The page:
More Competition, Less Regulation to Lower Bank Fees – Joe Issa Urges

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As the role of commercial banks in national development once again takes center stage over what is described as the “high bank fees” charged to customers, analysts unearth evidence that former bank director Joe Issa does not support more regulation but instead, more competition.

Submitted: February 09, 2017

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Submitted: February 09, 2017

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As the role of commercial banks in national development once again takes center stage over what is described as the “high bank fees” charged to customers, analysts unearth evidence that former bank director Joe Issa does not support more regulation but instead, more competition.

In a blog posted at on March 2015 at www.joeyissabusiness.wordpress.com, in which the former director of First Global Bank Joe Issa was interviewed on his thoughts on the role of banks in the Jamaican economy, he said that in order to have cheaper fees there must be more banks competing with one another.

At the time, cabinet was deliberating on a report which had been submitted by the Bank of Jamaica (BoJ) on the “high banking fees in the financial market”. The BoJ revealed that as much as 23 cents out of every dollar earned by Deposit-Taking Institutions (DTIs) represent fees and charges, which in 2013 amounted to over $18 billion.

However, while many persons were calling for the BoJ to put a cap on bank fees, Issa was urging instead for more banks to be establish, in order to have a more competitive banking environment with cheaper and better products and services.

“I don’t believe capping bank fees is the best solution [to keep fees low],” the chairman of Cool Group said in the blog, stating, “I’d rather leave it to the free market to determine; that’s why I believe that in order to have cheaper banking products and services, there must be more competition in the financial sector, and that means more banks.

” Issa’s view was supported by no less than BoJ Governor Brian Wynter, at the time and today, by Executive Director of Private Sector Organization of Jamaica (PSOJ) Dennis Chong, who backs market forces to determine the price of banking services.

Wynter, who was quoted as saying that there is no limit to the number of banks which the system can accommodate and no impediments to entry except the requirements of the Banking and BoJ Acts,” which set the terms and conditions of the license, including the required prudential reserves, suggested that “there are some niche products and services banks can compete in.”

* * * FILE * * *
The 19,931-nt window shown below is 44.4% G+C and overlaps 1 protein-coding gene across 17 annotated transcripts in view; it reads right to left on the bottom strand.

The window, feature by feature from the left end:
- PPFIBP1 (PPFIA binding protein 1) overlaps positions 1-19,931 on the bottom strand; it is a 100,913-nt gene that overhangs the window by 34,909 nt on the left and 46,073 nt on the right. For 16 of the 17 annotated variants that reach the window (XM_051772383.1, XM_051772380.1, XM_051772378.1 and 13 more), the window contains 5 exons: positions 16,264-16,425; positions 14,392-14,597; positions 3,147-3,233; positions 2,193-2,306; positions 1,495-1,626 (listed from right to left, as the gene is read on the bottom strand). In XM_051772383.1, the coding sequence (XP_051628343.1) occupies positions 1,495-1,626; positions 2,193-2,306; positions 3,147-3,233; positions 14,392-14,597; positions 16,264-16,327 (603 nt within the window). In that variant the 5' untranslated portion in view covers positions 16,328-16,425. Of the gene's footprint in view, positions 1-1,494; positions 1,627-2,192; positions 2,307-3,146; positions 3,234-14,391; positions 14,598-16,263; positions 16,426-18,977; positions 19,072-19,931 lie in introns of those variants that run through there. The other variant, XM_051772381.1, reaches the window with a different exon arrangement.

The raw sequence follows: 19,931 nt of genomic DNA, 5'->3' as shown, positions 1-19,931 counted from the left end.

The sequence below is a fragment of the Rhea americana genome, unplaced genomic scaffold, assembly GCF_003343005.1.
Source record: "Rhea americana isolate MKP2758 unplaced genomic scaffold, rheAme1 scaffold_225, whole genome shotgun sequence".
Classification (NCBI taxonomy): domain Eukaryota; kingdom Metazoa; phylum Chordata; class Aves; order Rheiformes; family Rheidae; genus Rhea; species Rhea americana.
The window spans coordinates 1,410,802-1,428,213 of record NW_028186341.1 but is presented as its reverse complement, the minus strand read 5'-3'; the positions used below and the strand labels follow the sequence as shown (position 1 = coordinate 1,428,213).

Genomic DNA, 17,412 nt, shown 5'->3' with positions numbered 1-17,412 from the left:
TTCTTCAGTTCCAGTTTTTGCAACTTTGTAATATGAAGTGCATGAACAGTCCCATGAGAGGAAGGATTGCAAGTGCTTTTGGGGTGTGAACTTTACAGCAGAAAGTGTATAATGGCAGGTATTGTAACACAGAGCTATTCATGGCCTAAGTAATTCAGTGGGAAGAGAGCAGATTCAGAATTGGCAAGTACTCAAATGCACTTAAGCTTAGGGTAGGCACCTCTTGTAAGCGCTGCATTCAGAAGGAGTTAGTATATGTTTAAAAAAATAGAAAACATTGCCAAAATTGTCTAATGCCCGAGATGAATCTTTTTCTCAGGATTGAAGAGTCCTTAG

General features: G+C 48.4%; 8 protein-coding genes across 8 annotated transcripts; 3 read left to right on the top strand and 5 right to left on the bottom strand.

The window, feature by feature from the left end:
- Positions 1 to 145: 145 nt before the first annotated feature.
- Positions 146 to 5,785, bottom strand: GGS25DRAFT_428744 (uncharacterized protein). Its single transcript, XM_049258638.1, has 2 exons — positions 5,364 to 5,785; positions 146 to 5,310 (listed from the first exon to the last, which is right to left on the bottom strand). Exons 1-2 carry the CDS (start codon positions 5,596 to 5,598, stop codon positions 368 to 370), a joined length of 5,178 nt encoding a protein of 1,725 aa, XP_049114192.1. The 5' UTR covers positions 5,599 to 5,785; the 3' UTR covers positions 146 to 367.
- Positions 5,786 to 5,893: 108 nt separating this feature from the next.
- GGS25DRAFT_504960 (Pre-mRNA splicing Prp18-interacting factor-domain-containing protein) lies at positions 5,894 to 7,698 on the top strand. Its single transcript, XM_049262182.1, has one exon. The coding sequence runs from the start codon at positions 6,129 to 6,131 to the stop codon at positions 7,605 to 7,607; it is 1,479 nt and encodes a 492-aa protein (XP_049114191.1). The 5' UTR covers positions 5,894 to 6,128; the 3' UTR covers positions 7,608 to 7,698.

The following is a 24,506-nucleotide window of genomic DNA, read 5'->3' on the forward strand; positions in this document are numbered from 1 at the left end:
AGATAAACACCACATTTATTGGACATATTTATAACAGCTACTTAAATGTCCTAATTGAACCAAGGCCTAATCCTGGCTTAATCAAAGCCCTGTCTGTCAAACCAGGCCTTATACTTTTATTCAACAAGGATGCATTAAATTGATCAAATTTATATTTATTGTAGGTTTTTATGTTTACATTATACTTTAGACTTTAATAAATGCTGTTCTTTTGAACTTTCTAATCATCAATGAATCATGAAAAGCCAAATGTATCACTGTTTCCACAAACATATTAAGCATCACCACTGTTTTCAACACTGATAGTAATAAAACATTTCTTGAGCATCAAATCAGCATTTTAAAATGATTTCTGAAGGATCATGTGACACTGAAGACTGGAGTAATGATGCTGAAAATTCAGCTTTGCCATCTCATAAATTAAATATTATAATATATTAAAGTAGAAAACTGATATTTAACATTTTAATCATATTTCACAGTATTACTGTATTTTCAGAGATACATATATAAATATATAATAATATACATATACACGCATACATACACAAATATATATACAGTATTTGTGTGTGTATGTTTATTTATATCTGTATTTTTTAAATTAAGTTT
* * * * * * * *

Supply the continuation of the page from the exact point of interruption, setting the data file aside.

The argument which Issa made for more competition was further strengthened by BoJ figures which, as at August 2013, showed that while the six banks operating in Jamaica represented just 50 per cent of the country’s 13 Deposit Taking Institutions, their share of total assets was a mammoth 94 per cent or $717 billion. Moreover, while the number of commercial banks in 2013 remained the same as in 2006, their asset base had increased by over 67 per cent in the period.

The six banks at the time were National Commercial Bank and First Global Bank, which are local, while the remaining four banks – RBC Royal Bank, Citibank N.A., Bank of Nova Scotia and CIBC First Caribbean International Bank are foreign.

A former student of the renowned London School of Economics in the United Kingdom, Issa said that even with the rebranding and expansion of Sagicor, such concentration of big banks does not make for the appropriate level of competition that would result in a price reduction in their services.

He explained that when there are few banks, such as six, there is a tendency for them to act as oligopolists and as such, “they tend to compete not by lowering prices but by differentiating their products and services [by] making them appear to be better than or superior to those of their competitors, and this does not benefit consumers.”

Informing that such non-price competition is just a marketing strategy supported by much advertising, sales promotions, market research, new product development and brand management, he argues that rather than creating a differential advantage, commercial banks should try to develop a comparative advantage, or cost advantage, “by producing at a lower cost than their competitors, which gives them the ability to sell at a lower price for the benefit of customers.”

“In the long term,” Issa said, “a more efficient Jamaica will translate to a richer populace, which means more business and higher returns for the banking sector …A win-win for both the banks and the consumers.”


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